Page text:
• You can look at the scale factor ##a(t)## in the Robertson-Walker metric, which describes the overall scale of the homogenous and isotropic spatial slices of the universe. In this description, as ##a(t)## grows, the wavelength of the light relative to the comoving observers grows and therefore the frequency that they would observe would be decreasing.

phinds said:
That is not correct. In an expanding universe light emitted from a cosmologically remote point DOES lose energy as it travels and is red-shifted more and more, and loses energy more and more, as the point of reception is farther and farther away. There is no conservation of energy on cosmological scales.
Just to be clear, this refers specifically to the energy relative to comoving observers, an assumption that is not always stated explicitly. Energy is not an inherent property of a light signal by itself (the stress-energy tensor is). In that sense, the light has not changed energy, because energy is not a property inherently associated to it.

stefan r said:
If someone throws a baseball from the back of moving pickup truck it will not be going very fast when you catch it. It would hit your glove hard if they threw it forwards and you caught it. The pitcher throws the ball with the same energy/momentum each time. It is only the measurement from your perspective that changes with each pitch.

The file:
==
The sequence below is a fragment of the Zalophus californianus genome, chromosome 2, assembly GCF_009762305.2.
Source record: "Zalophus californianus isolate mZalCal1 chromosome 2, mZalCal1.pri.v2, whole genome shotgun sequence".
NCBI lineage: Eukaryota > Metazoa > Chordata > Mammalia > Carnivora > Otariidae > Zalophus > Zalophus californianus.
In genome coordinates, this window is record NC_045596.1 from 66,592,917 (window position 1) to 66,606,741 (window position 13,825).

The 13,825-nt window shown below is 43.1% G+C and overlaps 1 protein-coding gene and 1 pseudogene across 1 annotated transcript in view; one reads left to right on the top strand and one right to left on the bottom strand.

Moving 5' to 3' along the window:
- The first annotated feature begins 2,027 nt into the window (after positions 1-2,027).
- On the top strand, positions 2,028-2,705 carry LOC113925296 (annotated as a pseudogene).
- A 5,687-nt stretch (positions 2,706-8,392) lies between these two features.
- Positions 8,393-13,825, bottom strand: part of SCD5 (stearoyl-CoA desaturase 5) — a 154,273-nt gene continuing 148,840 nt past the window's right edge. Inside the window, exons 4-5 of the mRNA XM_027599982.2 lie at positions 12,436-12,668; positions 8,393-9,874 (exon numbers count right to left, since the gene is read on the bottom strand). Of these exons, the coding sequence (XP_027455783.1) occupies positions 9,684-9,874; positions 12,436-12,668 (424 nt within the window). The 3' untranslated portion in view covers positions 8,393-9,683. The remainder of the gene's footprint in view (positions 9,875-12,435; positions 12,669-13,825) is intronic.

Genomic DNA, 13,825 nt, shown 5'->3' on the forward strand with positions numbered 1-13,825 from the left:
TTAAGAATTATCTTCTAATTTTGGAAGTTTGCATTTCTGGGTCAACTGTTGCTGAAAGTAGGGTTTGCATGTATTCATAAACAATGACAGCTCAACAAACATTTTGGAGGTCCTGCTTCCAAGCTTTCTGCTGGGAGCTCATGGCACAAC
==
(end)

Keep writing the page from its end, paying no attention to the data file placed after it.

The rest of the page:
This is missing a qualifying statement. The baseball does not have an inherent energy and momentum either - it only has a particular energy and momentum given some fixed frame. As we all know, energy and momentum are not Galilei invariant. They will take different values in different inertial frames and no frame can be said to be preferred over another.
 
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  • #6
Orodruin said:
Just to be clear, this refers specifically to the energy relative to comoving observers, an assumption that is not always stated explicitly. Energy is not an inherent property of a light signal by itself (the stress-energy tensor is). In that sense, the light has not changed energy, because energy is not a property inherently associated to it.
Good point. Thank you for that clarification.
 
  • #7
So, inflation itself has zero effect on (for example) CMB wavelength and it's shift to microwave can be explained only by evaluating frames of reference?
 
  • #8
Ilythiiri said:
So, inflation itself has zero effect on (for example) CMB wavelength
Inflation has no effect on CMB wavelength because it happened before the CMB was released. Do not confuse inflation with expansion. Expansion is the scale of the universe increasing with time, inflation is a hypothetical period of rapid expansion in the very beginning of the universe, before CMB, before nucleosynthesis, intended to explain (among other things) why the universe is so homogeneous.